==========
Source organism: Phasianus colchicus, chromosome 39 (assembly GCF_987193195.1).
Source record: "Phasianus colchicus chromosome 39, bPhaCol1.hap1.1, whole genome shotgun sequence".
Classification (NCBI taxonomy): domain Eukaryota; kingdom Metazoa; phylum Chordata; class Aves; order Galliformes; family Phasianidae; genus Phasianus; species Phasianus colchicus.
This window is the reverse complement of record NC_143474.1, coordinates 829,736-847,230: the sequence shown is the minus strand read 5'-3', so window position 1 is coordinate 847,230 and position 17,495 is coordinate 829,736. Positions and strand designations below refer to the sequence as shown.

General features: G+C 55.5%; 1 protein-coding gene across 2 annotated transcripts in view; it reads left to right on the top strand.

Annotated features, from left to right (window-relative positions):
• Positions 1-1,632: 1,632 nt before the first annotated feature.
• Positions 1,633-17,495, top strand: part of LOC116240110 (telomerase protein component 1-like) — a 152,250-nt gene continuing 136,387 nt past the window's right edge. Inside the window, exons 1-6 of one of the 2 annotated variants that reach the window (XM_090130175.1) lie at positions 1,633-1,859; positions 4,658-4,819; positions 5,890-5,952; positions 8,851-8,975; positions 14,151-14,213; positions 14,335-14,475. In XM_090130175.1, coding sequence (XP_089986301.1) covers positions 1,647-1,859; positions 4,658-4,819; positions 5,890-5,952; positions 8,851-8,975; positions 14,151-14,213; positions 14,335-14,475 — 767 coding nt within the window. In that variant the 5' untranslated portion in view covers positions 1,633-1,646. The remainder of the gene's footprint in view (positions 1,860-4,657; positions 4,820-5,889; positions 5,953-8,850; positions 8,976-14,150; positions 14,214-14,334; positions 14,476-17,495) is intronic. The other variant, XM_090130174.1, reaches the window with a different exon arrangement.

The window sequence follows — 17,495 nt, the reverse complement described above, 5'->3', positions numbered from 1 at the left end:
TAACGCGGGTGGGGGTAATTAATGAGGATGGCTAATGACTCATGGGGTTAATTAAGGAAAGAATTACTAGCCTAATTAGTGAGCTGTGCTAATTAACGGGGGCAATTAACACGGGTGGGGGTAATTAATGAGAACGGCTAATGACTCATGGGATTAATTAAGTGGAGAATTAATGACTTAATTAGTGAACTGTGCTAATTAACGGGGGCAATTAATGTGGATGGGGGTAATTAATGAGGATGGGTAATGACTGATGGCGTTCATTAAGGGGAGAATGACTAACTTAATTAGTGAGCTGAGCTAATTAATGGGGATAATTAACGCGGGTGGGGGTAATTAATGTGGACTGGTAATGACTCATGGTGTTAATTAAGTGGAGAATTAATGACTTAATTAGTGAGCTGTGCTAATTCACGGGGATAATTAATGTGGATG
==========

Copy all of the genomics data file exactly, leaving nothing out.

Source organism: Phasianus colchicus, chromosome 39 (assembly GCF_987193195.1).
Source record: "Phasianus colchicus chromosome 39, bPhaCol1.hap1.1, whole genome shotgun sequence".
Classification (NCBI taxonomy): domain Eukaryota; kingdom Metazoa; phylum Chordata; class Aves; order Galliformes; family Phasianidae; genus Phasianus; species Phasianus colchicus.
This window is the reverse complement of record NC_143474.1, coordinates 829,736-847,230: the sequence shown is the minus strand read 5'-3', so window position 1 is coordinate 847,230 and position 17,495 is coordinate 829,736. Positions and strand designations below refer to the sequence as shown.

General features: G+C 55.5%; 1 protein-coding gene across 2 annotated transcripts in view; it reads left to right on the top strand.

Annotated features, from left to right (window-relative positions):
• Positions 1-1,632: 1,632 nt before the first annotated feature.
• Positions 1,633-17,495, top strand: part of LOC116240110 (telomerase protein component 1-like) — a 152,250-nt gene continuing 136,387 nt past the window's right edge. Inside the window, exons 1-6 of one of the 2 annotated variants that reach the window (XM_090130175.1) lie at positions 1,633-1,859; positions 4,658-4,819; positions 5,890-5,952; positions 8,851-8,975; positions 14,151-14,213; positions 14,335-14,475. In XM_090130175.1, coding sequence (XP_089986301.1) covers positions 1,647-1,859; positions 4,658-4,819; positions 5,890-5,952; positions 8,851-8,975; positions 14,151-14,213; positions 14,335-14,475 — 767 coding nt within the window. In that variant the 5' untranslated portion in view covers positions 1,633-1,646. The remainder of the gene's footprint in view (positions 1,860-4,657; positions 4,820-5,889; positions 5,953-8,850; positions 8,976-14,150; positions 14,214-14,334; positions 14,476-17,495) is intronic. The other variant, XM_090130174.1, reaches the window with a different exon arrangement.

The window sequence follows — 17,495 nt, the reverse complement described above, 5'->3', positions numbered from 1 at the left end:
TAACGCGGGTGGGGGTAATTAATGAGGATGGCTAATGACTCATGGGGTTAATTAAGGAAAGAATTACTAGCCTAATTAGTGAGCTGTGCTAATTAACGGGGGCAATTAACACGGGTGGGGGTAATTAATGAGAACGGCTAATGACTCATGGGATTAATTAAGTGGAGAATTAATGACTTAATTAGTGAACTGTGCTAATTAACGGGGGCAATTAATGTGGATGGGGGTAATTAATGAGGATGGGTAATGACTGATGGCGTTCATTAAGGGGAGAATGACTAACTTAATTAGTGAGCTGAGCTAATTAATGGGGATAATTAACGCGGGTGGGGGTAATTAATGTGGACTGGTAATGACTCATGGTGTTAATTAAGTGGAGAATTAATGACTTAATTAGTGAGCTGTGCTAATTCACGGGGATAATTAATGTGGATG